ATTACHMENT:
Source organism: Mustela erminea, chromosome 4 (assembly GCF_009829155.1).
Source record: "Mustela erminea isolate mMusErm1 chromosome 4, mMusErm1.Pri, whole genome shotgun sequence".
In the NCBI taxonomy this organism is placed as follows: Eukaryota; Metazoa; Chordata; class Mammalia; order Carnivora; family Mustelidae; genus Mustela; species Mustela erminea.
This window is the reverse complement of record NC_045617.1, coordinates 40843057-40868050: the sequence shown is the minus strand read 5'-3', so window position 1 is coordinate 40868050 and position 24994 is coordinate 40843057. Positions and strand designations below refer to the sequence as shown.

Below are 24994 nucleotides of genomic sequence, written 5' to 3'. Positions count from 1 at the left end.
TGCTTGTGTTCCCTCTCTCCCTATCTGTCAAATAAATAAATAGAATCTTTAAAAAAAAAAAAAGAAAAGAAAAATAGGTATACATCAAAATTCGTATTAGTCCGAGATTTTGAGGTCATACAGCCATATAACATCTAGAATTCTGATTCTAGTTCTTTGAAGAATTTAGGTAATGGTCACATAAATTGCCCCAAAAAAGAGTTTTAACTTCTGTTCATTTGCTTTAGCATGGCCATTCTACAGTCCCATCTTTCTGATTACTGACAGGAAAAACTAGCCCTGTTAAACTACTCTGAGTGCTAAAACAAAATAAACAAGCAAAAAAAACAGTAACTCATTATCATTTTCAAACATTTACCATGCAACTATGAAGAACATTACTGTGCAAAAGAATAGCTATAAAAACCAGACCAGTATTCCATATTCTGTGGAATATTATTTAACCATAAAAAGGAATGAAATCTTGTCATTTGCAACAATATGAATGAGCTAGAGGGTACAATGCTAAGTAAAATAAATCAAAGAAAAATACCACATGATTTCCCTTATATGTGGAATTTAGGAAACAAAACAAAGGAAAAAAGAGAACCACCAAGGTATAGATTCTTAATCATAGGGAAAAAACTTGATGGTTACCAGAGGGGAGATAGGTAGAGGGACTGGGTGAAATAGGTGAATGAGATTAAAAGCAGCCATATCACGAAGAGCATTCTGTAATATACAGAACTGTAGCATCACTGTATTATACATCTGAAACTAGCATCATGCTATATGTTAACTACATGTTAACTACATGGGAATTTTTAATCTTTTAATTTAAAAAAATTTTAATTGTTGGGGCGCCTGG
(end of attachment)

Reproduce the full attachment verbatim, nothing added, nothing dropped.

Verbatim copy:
Source organism: Mustela erminea, chromosome 4 (assembly GCF_009829155.1).
Source record: "Mustela erminea isolate mMusErm1 chromosome 4, mMusErm1.Pri, whole genome shotgun sequence".
In the NCBI taxonomy this organism is placed as follows: Eukaryota; Metazoa; Chordata; class Mammalia; order Carnivora; family Mustelidae; genus Mustela; species Mustela erminea.
This window is the reverse complement of record NC_045617.1, coordinates 40843057-40868050: the sequence shown is the minus strand read 5'-3', so window position 1 is coordinate 40868050 and position 24994 is coordinate 40843057. Positions and strand designations below refer to the sequence as shown.

Below are 24994 nucleotides of genomic sequence, written 5' to 3'. Positions count from 1 at the left end.
TGCTTGTGTTCCCTCTCTCCCTATCTGTCAAATAAATAAATAGAATCTTTAAAAAAAAAAAAAGAAAAGAAAAATAGGTATACATCAAAATTCGTATTAGTCCGAGATTTTGAGGTCATACAGCCATATAACATCTAGAATTCTGATTCTAGTTCTTTGAAGAATTTAGGTAATGGTCACATAAATTGCCCCAAAAAAGAGTTTTAACTTCTGTTCATTTGCTTTAGCATGGCCATTCTACAGTCCCATCTTTCTGATTACTGACAGGAAAAACTAGCCCTGTTAAACTACTCTGAGTGCTAAAACAAAATAAACAAGCAAAAAAAACAGTAACTCATTATCATTTTCAAACATTTACCATGCAACTATGAAGAACATTACTGTGCAAAAGAATAGCTATAAAAACCAGACCAGTATTCCATATTCTGTGGAATATTATTTAACCATAAAAAGGAATGAAATCTTGTCATTTGCAACAATATGAATGAGCTAGAGGGTACAATGCTAAGTAAAATAAATCAAAGAAAAATACCACATGATTTCCCTTATATGTGGAATTTAGGAAACAAAACAAAGGAAAAAAGAGAACCACCAAGGTATAGATTCTTAATCATAGGGAAAAAACTTGATGGTTACCAGAGGGGAGATAGGTAGAGGGACTGGGTGAAATAGGTGAATGAGATTAAAAGCAGCCATATCACGAAGAGCATTCTGTAATATACAGAACTGTAGCATCACTGTATTATACATCTGAAACTAGCATCATGCTATATGTTAACTACATGTTAACTACATGGGAATTTTTAATCTTTTAATTTAAAAAAATTTTAATTGTTGGGGCGCCTGG